Munchausen by proxy, now known as factitious disorder imposed on another, is the falsification of symptoms or infliction of injury or disease in themselves or another in the absence of obvious external rewards. People with this disorder often present another person as sick, and it usually involves a parent harming a child.
According to The American Professional Society on the Abuse of Children, these are warning signs to look for if you suspect someone may have the condition.

1. Reported symptoms or behaviors that are not congruent with observations. For example, the abuser says the child cannot eat, and yet the child is observed eating without the adverse symptoms reported by the abuser.

2. Discrepancy between the abuser’s reports of the child’s medical history and the medical record.

3. Extensive medical assessments do not identify a medical explanation for the child’s reported problems.

4. Unexplained worsening of symptoms or new symptoms that correlate with abuser’s visitation or shortly thereafter.

5. Laboratory findings that do not make medical sense, are clinically impossible or implausible, or identify chemicals, medications, or contaminants that should not be present. An example is a serum sodium level that is not clinically within reason.

6. Symptoms resolve or improve when the child is separated and well protected from the influence and control of the abuser.

7. Other individuals in the home or the caregiver have or have had unusual or unexplained illnesses or conditions.

8. Animals in the home have unusual or unexplained illnesses or conditions –– possibly similar to the child’s presentation (e.g., seizure disorder).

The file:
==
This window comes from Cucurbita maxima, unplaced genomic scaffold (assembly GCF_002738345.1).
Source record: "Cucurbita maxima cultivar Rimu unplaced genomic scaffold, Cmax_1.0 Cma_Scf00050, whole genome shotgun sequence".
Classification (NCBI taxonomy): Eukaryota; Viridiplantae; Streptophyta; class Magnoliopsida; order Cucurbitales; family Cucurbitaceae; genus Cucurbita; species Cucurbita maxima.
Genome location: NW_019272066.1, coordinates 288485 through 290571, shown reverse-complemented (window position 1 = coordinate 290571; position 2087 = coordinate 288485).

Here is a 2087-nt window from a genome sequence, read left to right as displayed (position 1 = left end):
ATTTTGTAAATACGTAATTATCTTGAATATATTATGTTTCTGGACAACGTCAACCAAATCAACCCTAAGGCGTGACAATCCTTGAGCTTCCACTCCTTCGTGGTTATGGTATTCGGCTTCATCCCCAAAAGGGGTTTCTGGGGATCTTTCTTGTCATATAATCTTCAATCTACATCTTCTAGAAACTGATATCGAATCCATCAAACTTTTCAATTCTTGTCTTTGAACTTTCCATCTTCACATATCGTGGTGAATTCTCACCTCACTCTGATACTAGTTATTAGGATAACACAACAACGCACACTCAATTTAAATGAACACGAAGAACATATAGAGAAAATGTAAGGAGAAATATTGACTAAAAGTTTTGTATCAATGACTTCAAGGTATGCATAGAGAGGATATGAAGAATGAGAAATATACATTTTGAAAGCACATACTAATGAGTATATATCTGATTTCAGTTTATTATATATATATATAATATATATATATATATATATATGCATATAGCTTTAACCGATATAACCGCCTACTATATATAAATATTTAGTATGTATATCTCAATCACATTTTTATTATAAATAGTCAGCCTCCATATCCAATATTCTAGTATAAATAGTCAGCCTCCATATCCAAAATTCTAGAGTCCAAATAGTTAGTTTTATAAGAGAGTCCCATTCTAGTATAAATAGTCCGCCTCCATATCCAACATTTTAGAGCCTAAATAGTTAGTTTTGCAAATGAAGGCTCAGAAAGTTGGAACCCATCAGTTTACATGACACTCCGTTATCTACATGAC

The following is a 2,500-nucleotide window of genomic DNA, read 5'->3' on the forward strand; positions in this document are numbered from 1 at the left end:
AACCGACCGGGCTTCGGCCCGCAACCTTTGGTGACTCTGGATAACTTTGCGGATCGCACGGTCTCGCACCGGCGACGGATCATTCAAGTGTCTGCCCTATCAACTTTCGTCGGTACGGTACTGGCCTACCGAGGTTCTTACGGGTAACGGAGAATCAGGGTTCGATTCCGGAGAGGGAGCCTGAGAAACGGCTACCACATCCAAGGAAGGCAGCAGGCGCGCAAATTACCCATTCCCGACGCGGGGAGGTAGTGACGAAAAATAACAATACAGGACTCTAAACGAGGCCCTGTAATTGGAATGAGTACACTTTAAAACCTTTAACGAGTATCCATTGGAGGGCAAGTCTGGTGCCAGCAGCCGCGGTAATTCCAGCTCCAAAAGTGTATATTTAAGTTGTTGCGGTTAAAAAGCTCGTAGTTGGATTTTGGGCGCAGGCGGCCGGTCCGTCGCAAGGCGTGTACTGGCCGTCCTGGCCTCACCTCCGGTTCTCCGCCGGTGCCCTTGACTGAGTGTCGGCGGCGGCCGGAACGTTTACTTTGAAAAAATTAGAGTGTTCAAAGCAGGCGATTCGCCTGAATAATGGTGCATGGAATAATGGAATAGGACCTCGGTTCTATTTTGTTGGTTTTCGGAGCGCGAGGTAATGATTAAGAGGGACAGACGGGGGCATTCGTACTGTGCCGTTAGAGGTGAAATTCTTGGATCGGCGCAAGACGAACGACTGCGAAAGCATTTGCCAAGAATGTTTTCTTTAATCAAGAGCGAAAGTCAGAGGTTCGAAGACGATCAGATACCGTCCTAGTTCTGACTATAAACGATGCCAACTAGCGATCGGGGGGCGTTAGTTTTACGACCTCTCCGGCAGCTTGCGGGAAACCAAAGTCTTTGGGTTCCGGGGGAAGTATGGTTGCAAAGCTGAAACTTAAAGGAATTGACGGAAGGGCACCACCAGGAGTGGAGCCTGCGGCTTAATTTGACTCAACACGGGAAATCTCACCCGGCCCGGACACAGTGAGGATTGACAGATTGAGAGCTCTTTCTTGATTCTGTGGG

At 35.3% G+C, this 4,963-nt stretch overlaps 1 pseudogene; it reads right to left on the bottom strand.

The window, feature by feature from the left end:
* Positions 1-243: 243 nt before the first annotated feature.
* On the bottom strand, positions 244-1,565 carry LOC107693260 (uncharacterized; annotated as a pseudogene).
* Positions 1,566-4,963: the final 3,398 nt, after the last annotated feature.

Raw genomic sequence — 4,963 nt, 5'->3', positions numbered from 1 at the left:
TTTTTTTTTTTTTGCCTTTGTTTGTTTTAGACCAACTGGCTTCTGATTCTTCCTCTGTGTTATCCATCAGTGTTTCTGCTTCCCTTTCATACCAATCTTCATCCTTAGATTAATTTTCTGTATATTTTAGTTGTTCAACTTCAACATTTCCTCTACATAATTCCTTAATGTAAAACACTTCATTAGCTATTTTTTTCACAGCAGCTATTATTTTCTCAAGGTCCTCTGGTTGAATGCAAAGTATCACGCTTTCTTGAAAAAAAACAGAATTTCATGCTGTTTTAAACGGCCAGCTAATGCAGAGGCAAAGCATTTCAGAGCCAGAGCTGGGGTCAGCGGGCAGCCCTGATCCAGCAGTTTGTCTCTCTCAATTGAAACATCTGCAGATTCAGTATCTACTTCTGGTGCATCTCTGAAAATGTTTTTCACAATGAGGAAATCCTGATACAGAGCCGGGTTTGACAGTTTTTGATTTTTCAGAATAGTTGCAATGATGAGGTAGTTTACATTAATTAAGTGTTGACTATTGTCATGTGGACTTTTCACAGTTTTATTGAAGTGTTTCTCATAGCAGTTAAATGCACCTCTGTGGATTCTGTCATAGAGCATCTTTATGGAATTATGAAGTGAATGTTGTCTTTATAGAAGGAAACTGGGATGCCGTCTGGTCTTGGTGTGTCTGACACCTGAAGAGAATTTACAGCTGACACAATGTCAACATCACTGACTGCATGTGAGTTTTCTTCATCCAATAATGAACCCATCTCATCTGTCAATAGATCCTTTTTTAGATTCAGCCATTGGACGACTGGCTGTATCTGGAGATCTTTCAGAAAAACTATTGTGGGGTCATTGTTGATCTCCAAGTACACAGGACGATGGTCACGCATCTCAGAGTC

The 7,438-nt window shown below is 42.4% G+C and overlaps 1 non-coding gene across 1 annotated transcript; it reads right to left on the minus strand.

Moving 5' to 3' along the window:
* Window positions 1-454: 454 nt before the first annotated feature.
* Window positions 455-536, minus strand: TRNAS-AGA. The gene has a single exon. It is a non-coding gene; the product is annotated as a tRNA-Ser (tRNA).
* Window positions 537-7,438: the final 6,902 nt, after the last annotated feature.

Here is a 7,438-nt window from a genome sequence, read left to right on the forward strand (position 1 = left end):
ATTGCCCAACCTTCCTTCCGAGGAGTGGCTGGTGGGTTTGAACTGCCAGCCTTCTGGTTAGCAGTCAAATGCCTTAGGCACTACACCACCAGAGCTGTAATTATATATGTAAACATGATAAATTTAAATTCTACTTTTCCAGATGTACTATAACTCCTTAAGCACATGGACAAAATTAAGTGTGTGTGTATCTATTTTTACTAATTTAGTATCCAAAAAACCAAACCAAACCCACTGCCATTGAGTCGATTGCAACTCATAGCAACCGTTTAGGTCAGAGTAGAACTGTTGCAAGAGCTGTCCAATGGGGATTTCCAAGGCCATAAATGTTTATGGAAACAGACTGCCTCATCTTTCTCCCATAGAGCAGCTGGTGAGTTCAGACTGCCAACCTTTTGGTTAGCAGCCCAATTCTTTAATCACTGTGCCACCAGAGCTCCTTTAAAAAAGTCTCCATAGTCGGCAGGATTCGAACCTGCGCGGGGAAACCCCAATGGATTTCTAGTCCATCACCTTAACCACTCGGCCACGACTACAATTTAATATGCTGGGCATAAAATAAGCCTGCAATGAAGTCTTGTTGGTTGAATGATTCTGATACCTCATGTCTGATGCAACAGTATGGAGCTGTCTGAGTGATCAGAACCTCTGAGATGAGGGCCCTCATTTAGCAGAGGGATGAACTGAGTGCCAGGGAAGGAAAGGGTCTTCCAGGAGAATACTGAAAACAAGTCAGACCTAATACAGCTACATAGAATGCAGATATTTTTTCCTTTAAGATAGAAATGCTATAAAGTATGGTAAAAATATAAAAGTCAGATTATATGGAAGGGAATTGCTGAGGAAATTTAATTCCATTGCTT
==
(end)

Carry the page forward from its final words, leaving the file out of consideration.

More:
9. Conditions or illnesses significantly improve or disappear in one child and then appear in another child, such as when another child is born and the new child begins to have similar or other unexplained symptoms.

10. Caregiver is reluctant to provide medical records, claims that past records are not available, or refuses to allow medical providers to discuss care with previous medical providers.

11. The abuser reports that the other parent is not involved, does not want to be involved, and is not reachable.

12. A parent, child, or other family member expresses concern about possible falsification or high-healthcare utilization.

13. Observations of clear falsification or induction by the caregiver. This may take the form of false recounting of past medical recommendations, test or exam results, conditions, or diagnoses.
For more information, visit The American Professional Society on the Abuse of Children.

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The American Professional Society on the Abuse of Children